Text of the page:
SACRAMENTO, Calif. (AP) — Alex Ladwig, a 25-year-old Sacramento County sheriff's deputy, was working an evening rush-hour shift at a transit station when, without warning, he found himself fighting for his life.
The four-year Sheriff's Department veteran was alone and working overtime at a Sacramento station when authorities say he approached 27-year-old Nicory Marquis Spann on the lower level shortly before 6 p.m. Tuesday. It's not clear why he did so, but Ladwig soon radioed his colleagues for help, saying he was in a fight.
Moments later, he radioed he'd been shot.
The attack triggered an hours-long manhunt that snarled interstate traffic, forced dozens of bystanders to flee a nearby hotel, and ended with Spann surrendering in a hotel alcove after he was spotted by a remote-controlled police robot, authorities said Wednesday.
Ladwig was recovering in a hospital Wednesday after being shot in the face with his own gun.
Spann, of Sacramento, was jailed without bail for investigation of attempted murder of a sheriff's deputy. Officials could not say if Spann had an attorney or will be assigned one when he appears Friday in court.
Sheriff's spokesman Sgt. Tony Turnbull said Spann attacked the deputy without being provoked and wrestled away his gun, firing twice. One bullet struck Ladwig in the jaw.
More than 100 officers from multiple agencies swarmed the area within minutes of Ladwig's distress calls. Fire trucks and ambulances followed. A sheriff's helicopter arrived overhead so fast that deputies spotted Spann running into a nearby Red Roof Inn.
"Once you put out over the radio that you're fighting somebody, immediately officers are usually responding," Turnbull said.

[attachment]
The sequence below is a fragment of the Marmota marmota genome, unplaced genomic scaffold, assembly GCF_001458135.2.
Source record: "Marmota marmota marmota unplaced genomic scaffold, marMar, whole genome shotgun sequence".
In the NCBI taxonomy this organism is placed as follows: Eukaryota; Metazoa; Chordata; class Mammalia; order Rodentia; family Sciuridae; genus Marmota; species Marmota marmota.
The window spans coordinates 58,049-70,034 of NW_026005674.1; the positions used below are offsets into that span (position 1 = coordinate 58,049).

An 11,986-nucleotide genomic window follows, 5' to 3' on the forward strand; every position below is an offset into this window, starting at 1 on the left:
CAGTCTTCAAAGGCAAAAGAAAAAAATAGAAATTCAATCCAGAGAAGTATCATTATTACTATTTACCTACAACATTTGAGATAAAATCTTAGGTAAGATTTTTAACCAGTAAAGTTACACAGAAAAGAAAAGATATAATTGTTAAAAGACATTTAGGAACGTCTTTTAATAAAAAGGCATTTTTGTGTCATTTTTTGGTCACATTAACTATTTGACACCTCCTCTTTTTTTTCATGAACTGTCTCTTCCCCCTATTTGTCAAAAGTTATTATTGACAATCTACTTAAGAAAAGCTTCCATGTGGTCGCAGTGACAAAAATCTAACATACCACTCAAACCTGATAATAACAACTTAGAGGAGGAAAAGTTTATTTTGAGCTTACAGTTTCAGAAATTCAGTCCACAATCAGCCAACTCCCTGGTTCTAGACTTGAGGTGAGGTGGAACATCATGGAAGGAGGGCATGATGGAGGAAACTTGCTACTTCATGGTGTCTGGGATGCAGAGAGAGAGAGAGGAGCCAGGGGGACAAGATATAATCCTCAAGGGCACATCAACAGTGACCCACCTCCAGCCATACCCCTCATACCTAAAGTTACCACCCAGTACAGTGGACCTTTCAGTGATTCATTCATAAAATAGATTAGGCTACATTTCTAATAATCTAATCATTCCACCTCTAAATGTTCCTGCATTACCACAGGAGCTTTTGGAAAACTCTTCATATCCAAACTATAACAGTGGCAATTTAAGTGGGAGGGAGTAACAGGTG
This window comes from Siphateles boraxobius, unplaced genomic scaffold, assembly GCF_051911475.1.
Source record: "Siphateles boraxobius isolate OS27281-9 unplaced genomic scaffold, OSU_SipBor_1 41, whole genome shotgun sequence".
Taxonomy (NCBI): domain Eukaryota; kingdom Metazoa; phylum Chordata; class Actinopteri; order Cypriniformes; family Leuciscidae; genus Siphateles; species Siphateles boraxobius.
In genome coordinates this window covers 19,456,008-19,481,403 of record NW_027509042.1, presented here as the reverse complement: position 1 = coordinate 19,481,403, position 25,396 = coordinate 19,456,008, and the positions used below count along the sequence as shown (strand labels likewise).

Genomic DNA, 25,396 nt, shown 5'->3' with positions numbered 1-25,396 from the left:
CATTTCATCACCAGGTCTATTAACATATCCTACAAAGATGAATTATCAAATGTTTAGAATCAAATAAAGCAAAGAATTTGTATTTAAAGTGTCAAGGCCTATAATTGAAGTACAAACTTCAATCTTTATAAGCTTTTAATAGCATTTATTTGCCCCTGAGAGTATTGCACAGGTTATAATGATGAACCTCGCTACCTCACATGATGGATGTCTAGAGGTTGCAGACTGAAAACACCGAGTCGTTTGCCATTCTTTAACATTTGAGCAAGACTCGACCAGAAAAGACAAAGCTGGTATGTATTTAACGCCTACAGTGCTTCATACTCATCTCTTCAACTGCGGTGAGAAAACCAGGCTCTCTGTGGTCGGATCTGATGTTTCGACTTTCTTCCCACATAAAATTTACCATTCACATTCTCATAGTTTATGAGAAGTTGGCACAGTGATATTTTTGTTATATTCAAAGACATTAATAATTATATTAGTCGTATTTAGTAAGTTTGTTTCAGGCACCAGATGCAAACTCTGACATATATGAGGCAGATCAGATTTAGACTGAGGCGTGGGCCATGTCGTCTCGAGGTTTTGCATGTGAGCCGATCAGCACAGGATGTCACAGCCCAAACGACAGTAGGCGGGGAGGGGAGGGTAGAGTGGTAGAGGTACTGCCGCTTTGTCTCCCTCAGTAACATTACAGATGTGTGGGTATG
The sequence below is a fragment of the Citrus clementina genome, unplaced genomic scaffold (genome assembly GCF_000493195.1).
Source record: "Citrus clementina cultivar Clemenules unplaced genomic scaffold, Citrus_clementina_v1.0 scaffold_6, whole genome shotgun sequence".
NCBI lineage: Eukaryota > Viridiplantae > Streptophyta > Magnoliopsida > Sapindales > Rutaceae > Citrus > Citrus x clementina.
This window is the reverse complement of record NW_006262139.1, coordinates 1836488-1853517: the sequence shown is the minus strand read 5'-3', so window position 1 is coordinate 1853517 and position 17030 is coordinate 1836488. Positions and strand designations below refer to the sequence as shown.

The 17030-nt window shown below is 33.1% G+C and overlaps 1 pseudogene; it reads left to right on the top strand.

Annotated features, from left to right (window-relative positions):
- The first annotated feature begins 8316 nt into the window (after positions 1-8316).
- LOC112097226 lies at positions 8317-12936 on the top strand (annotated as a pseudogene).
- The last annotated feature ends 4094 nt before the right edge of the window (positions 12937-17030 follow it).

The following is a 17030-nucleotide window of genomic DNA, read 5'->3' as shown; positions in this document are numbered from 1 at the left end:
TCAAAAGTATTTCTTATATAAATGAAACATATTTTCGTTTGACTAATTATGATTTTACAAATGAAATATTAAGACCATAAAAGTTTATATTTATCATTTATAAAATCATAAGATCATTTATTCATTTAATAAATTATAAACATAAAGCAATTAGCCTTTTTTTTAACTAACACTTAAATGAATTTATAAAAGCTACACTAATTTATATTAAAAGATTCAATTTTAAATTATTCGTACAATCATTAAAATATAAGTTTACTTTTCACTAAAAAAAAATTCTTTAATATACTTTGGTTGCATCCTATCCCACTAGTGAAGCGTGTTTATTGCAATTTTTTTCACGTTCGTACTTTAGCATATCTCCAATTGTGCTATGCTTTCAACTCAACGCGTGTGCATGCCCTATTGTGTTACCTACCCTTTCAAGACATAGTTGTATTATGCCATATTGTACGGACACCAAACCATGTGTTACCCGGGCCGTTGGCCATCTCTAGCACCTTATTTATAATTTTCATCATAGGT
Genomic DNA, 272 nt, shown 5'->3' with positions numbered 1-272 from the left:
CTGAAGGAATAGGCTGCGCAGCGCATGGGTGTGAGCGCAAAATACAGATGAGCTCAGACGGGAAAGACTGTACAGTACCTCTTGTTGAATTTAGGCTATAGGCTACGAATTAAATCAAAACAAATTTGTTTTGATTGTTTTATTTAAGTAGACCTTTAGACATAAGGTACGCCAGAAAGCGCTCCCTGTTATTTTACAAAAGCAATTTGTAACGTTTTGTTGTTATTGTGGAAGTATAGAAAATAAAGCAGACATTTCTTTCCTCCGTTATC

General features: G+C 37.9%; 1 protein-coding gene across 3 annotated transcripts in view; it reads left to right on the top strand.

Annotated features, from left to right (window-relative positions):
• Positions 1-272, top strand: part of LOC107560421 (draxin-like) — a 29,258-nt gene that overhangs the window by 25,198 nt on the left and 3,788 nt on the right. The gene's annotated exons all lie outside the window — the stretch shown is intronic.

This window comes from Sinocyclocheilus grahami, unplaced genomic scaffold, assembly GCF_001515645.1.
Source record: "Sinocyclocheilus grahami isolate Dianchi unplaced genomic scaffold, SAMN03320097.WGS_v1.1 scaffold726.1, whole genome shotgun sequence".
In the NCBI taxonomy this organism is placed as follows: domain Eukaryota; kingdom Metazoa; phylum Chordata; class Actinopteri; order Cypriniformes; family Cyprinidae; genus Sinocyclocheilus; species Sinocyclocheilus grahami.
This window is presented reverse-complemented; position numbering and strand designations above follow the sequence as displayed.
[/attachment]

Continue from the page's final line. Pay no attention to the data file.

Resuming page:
Witness Tori Brant was with other people in a Starbucks across the street from the hotel and was told by police to evacuate immediately.
"Police said they were preparing for a shootout." Brant told the Sacramento Bee.
Dozens of hotel guests were evacuated, and others were warned to stay locked inside their rooms while a special weapons and tactics team went door to door in search of the suspect.
"When you're dealing with a building that has several stories, it becomes an even more tactically difficult situation," Turnbull said. "You have to take one room at a time, one floor at a time. Your eyes have to be everywhere."
Deputies brought in a remotely controlled bomb disposal robot, a multi-wheeled contraption equipped with an extendable arm and four cameras.
Using the robot, authorities spotted Spann hiding in an alcove in an outside hallway of the motel about 9:15 p.m. Deputies were able to talk to Spann through the robot, convincing him to surrender.
Court and prison records and an Associated Press story say Spann was convicted nearly a decade ago of charges linked to the fatal shootings of a brother and sister.
Spann, then 18, was initially charged with murder and conspiracy to commit murder.
He was eventually given a 16-month sentence on revised charges of being an accessory after the fact and receiving stolen property.
Spann was arrested with three other suspects after 24-year-old Omar Aquino and 27-year-old Teresa Sanchez-Aquino were fatally shot inside their Mountain View home in 2008.
He later received a three-year sentence for selling drugs and completed his parole in 2012. He has since faced several misdemeanor charges.
Ladwig's duties at the bus and light rail station along Interstate 80 included checking fares and dealing with loiterers or people who appear to be under the influence of drugs or alcohol.
He was talking as he was rushed away by ambulance — "always a good sign," Turnbull said. His jaw was surgically repaired and he was in stable condition Wednesday at Mercy San Juan Medical Center.
His injury will take months to fully heal, according to a GoFundMe account that has collected more than $22,000 after being set up by a family friend.
This story has been corrected to say Deputy Alex Ladwig was shot in the jaw, not suspect Nicory Marquis Spann.